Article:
U.S. Water News Online
DENVER -- A Rocky Mountain News analysis on water use in
the five largest communities on the Front Range and the five largest
on the Western Slope shows residents have slashed water use an
average of 20 percent since 2001 amid a deep drought.
According to the 10-city survey by the newspaper, the fast-growing
Denver suburb of Aurora led in water-saving efforts with a 35 percent
drop in residential use since 2001. Fort Collins had a 34 percent
drop, and Denver cut home water use 29 percent.
Since the summer of 2002, many towns and utilities have imposed
restricted lawn watering schedules, steeper water rates and sometimes
surcharges for high-volume water use.
That prompted Aurora resident Darrel Welch to get rid of a
sprawling, water-intensive vegetable garden and to take shorter
showers. "Now, I can take a nice shower in five minutes," Welch said.
A recent study by Denver Water, which serves 1.2 million
customers, showed people were most likely to save by watering their
lawns less and by taking shorter showers.
"When they see they can water efficiently and still have a healthy
landscape, there's no incentive to water inefficiently," said Stu
Feinglas, a water resource analyst for the city of Westminster. "Now
when it rains, people are turning off their (sprinkler system)
controllers. Five years ago they weren't paying attention."
Despite a wet year in 2004 that contributed to less outdoor water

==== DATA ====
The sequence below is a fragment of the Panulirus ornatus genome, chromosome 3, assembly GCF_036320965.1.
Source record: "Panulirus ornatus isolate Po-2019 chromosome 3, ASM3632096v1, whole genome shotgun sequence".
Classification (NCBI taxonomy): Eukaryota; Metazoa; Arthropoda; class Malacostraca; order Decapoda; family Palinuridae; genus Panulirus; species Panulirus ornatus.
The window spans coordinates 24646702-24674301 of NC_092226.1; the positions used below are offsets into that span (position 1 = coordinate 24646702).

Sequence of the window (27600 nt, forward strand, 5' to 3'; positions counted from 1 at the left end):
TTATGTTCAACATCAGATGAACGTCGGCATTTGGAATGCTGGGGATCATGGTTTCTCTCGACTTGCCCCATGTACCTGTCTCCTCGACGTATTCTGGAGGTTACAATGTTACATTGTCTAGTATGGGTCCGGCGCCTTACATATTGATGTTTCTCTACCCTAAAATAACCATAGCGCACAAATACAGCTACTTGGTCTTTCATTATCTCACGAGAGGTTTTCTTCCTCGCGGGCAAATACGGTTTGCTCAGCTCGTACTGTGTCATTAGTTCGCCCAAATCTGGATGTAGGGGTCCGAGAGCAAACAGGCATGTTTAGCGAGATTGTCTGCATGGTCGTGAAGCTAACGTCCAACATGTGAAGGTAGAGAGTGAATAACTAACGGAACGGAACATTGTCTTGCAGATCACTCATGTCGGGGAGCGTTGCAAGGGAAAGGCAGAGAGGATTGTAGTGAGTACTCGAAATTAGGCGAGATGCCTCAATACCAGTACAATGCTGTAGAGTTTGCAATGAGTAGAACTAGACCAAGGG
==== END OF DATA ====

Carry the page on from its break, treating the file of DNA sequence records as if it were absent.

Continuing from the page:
use, homeowners cut indoor water use too. In Denver indoor use fell
as much as 20 percent.
The Rocky Mountain News survey found Aspen homeowners had the
highest water use, at 161 gallons per person per day. That was still
a 21 percent drop from 2004.
While Aurora saw the biggest decline in use, residential
per-person water use was 77 gallons. In Steamboat Springs and Vail,
it was 68 gallons per day. Water officials there credit a strong
environmental ethic, and, in Vail, watering restrictions and new rate
Water utilities say systemwide water use among residential,
commercial and industrial customers is down an average of 17 percent
Long-term water conservation will give water managers breathing
room for securing water supplies amid population growth and
Aurora city officials have 10 years or so to find more water
supplies, not four as previously planned, due in part to
conservation, said Aurora Utility Director Peter Binney.
"If we didn't have this current set of restrictions in place, we
would need to bring 10,000 acre-feet of new supply online by 2009,"
By 2030, Colorado is expected to need an extra 630,000 acre feet
of water to serve 2 million more people, according to a state water
study completed late last year. Keeping statewide demand down 21
percent -- albeit an optimistic scenario -- would shave 132,000
acre-feet off the state's water-supply forecast. That's more than 43
billion gallons of water that won't have to be transferred from the
West Slope or from farms, where much of the state's water is now
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